Weekend Argus (Saturday Edition) - - GOODPOSTER -

“This al­lows the miniSASS tool to act as a ‘red flag’ in­di­ca­tor of the con­di­tion of rivers, iden­ti­fy­ing hot spots and where fur­ther, more de­tailed fol­low-up or in­ves­ti­ga­tion of the con­di­tion or wa­ter qual­ity of a river is re­quired.”

To con­duct a test, all you need is a net, a white con­tainer such as an ice cream box, a pen­cil, a mag­ni­fy­ing glass, shoes or gum­boots, hand­wash or soap, a score­sheet and a macroin­ver­te­brate and in­ver­te­brate iden­ti­fi­ca­tion guide. The last two can be down­loaded from www.minisass.org

Once the in­sects have been caught and iden­ti­fied, their in­di­vid­ual sen­si­tiv­ity score al­lows an in­di­ca­tion of the health of the site.

“The higher the score, the more sen­si­tive they are.”

Once to­talled, the score is loaded on to the map and an au­to­mat­i­cally coloured crab ap­pears at the site sam­pled – blue for a spot on a river in nat­u­ral con­di­tion, green for one in good con­di­tion, yel­low for one in fair con­di­tion, red for one in poor con­di­tion and pur­ple for one in very poor con­di­tion.

Sur­pris­ing in­for­ma­tion has cropped up along the way.

En­vi­ron­men­tal ed­u­ca­tion­ist Louine Booth­way re­calls see­ing a stone­fly nymph, which is highly sen­si­tive to even mildly pol­luted wa­ter.

It was not far up­stream from a stretch of river in KwaZulu-Natal be­tween Mpophomeni town­ship and Mid­mar Dam, which is so pol­luted cit­i­zen sci­en­tists wear gum­boots and gloves to avoid any con­tact with the wa­ter.

Hav­ing up-to-date in­for­ma­tion is cru­cial in a place like the Um­geni River catch­ment area, where the health of the wa­ter is un­der enor­mous pres­sure from poor sewage sys­tems and high nu­tri­ent loads from agri­cul­ture.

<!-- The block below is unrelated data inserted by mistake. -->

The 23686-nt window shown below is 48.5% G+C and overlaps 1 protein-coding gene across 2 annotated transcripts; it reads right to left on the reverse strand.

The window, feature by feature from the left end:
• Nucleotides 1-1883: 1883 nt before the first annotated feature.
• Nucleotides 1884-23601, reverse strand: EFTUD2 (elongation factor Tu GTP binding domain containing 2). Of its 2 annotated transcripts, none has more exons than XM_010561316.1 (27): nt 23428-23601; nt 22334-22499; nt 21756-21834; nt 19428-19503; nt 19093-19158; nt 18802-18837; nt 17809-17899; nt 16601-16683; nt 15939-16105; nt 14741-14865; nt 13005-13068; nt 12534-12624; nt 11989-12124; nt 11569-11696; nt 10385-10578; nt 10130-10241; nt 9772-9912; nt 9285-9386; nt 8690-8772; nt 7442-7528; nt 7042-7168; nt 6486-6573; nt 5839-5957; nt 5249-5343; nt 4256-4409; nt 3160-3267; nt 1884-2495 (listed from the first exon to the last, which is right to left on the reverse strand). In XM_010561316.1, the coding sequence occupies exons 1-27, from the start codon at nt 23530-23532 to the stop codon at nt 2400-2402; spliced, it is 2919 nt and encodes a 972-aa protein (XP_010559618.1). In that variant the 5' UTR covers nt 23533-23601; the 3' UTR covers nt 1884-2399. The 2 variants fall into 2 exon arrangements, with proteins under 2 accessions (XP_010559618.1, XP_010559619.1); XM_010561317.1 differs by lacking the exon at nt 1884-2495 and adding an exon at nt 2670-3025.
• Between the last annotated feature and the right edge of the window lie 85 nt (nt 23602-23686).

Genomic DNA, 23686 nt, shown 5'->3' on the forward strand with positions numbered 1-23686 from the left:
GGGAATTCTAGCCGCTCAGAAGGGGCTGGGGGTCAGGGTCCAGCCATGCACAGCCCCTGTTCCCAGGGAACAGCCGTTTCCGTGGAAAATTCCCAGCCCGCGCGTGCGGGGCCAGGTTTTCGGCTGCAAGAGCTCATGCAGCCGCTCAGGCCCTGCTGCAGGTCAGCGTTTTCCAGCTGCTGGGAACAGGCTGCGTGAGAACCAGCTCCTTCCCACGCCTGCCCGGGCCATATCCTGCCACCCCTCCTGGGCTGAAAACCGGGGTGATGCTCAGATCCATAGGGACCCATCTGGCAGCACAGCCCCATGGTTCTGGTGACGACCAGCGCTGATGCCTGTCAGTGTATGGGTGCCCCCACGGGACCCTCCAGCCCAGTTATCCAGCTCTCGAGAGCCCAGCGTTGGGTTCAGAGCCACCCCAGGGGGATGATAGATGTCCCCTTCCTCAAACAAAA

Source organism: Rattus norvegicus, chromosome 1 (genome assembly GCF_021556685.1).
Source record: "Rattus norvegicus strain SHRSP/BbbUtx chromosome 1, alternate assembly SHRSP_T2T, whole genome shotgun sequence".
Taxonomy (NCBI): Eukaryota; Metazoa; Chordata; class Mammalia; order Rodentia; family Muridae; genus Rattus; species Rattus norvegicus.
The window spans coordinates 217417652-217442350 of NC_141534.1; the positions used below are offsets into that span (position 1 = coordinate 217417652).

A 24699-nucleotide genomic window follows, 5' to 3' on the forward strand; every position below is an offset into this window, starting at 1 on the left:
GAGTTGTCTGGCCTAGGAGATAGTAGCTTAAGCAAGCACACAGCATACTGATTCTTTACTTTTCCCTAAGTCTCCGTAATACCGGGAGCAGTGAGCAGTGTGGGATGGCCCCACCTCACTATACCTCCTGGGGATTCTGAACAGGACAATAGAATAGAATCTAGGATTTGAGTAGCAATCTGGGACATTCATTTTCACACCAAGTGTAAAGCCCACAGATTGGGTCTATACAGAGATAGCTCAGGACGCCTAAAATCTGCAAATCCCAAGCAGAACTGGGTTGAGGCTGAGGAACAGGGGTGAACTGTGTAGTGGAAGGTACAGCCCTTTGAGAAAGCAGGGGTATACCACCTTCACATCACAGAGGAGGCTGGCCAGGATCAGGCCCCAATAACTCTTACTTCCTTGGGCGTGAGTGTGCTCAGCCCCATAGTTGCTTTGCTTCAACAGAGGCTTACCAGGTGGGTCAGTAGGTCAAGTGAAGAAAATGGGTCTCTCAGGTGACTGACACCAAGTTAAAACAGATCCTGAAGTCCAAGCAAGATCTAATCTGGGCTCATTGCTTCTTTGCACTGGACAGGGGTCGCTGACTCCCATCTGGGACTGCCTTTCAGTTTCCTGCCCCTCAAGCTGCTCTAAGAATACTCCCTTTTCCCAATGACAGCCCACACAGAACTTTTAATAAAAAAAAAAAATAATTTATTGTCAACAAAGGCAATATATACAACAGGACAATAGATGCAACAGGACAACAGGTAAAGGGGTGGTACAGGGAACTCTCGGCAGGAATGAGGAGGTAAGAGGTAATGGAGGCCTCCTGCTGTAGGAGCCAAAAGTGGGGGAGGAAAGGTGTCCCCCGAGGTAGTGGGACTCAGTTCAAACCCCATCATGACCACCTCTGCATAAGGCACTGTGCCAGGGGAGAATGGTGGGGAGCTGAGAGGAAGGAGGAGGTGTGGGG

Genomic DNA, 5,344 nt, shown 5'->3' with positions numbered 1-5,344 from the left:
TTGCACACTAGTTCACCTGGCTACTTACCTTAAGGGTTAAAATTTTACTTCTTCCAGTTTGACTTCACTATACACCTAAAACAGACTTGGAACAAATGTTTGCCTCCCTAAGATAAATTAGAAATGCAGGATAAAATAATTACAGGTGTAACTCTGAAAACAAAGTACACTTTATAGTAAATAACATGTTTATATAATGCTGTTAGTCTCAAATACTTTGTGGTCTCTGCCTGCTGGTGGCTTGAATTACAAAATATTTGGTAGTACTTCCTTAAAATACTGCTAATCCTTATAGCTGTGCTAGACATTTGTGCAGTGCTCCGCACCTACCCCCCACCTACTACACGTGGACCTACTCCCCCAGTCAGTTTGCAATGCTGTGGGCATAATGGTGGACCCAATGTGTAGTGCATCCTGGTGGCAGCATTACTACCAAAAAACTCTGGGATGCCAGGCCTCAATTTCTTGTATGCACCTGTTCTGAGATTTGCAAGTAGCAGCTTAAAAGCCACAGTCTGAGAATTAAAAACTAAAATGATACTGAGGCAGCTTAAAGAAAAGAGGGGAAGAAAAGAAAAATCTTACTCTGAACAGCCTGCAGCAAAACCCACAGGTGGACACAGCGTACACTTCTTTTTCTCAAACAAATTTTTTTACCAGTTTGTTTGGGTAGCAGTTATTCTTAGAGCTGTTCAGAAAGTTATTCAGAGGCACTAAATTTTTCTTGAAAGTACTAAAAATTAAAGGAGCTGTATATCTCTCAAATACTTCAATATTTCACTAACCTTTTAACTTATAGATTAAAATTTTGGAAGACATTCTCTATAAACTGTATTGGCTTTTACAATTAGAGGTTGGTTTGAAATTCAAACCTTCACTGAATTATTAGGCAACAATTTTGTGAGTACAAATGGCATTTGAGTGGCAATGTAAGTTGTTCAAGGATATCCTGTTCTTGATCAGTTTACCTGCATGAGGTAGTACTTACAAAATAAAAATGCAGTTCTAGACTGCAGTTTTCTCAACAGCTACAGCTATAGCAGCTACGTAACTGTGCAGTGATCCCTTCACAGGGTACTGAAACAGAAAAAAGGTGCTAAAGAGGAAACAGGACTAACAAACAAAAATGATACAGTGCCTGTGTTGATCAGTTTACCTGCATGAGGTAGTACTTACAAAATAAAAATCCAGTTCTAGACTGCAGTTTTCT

It’s a huge threat to the area’s en­vi­ron­men­tal in­fra­struc­ture – na­ture’s abil­ity to pro­vide ser­vices for hu­mans – par­tic­u­larly as dams such as Mid­mar face a se­ri­ous threat.

Gra­ham says look­ing af­ter the en­vi­ron­men­tal and eco­log­i­cal in­fra­struc­ture was a far cheaper op­tion.

“More and more of our wa­ter re­sources are fast be­com­ing pol­luted and are dis­ap­pear­ing due to the de­mands placed on them by the mod­ern world. This clearly lim­its the op­por­tu­nity for kids to sim­ply mess about in rivers.

“Th­ese missed op­por­tu­ni­ties fur­ther dis­tance us as a so­ci­ety from the source of life’s most vi­tal nat­u­ral re­source – wa­ter.”

Close to his heart are the words of green ac­tivist, farmer and politi­cian Wan­gari Maathai from her No­bel Peace Prize ac­cep­tance speech: “I re­flect on my childhood ex­pe­ri­ence when I would visit a stream next to our home to fetch wa­ter for my mother. I would drink wa­ter straight from the stream. Play­ing among the ar­row­root leaves, I tried in vain to pick up the strands of frogs’ eggs, be­liev­ing they were beads. But ev­ery time I put my lit­tle fin­gers un­der them they would break.

“Later I saw thou­sands of tad­poles: black, en­er­getic and wrig­gling through the clear wa­ter against the back­ground of the brown earth. This is the world I in­her­ited from my par­ents.

“To­day, over 50 years later, the stream has dried up, women walk long dis­tances for wa­ter, which is not al­ways clean, and chil­dren will never know what they have lost.”

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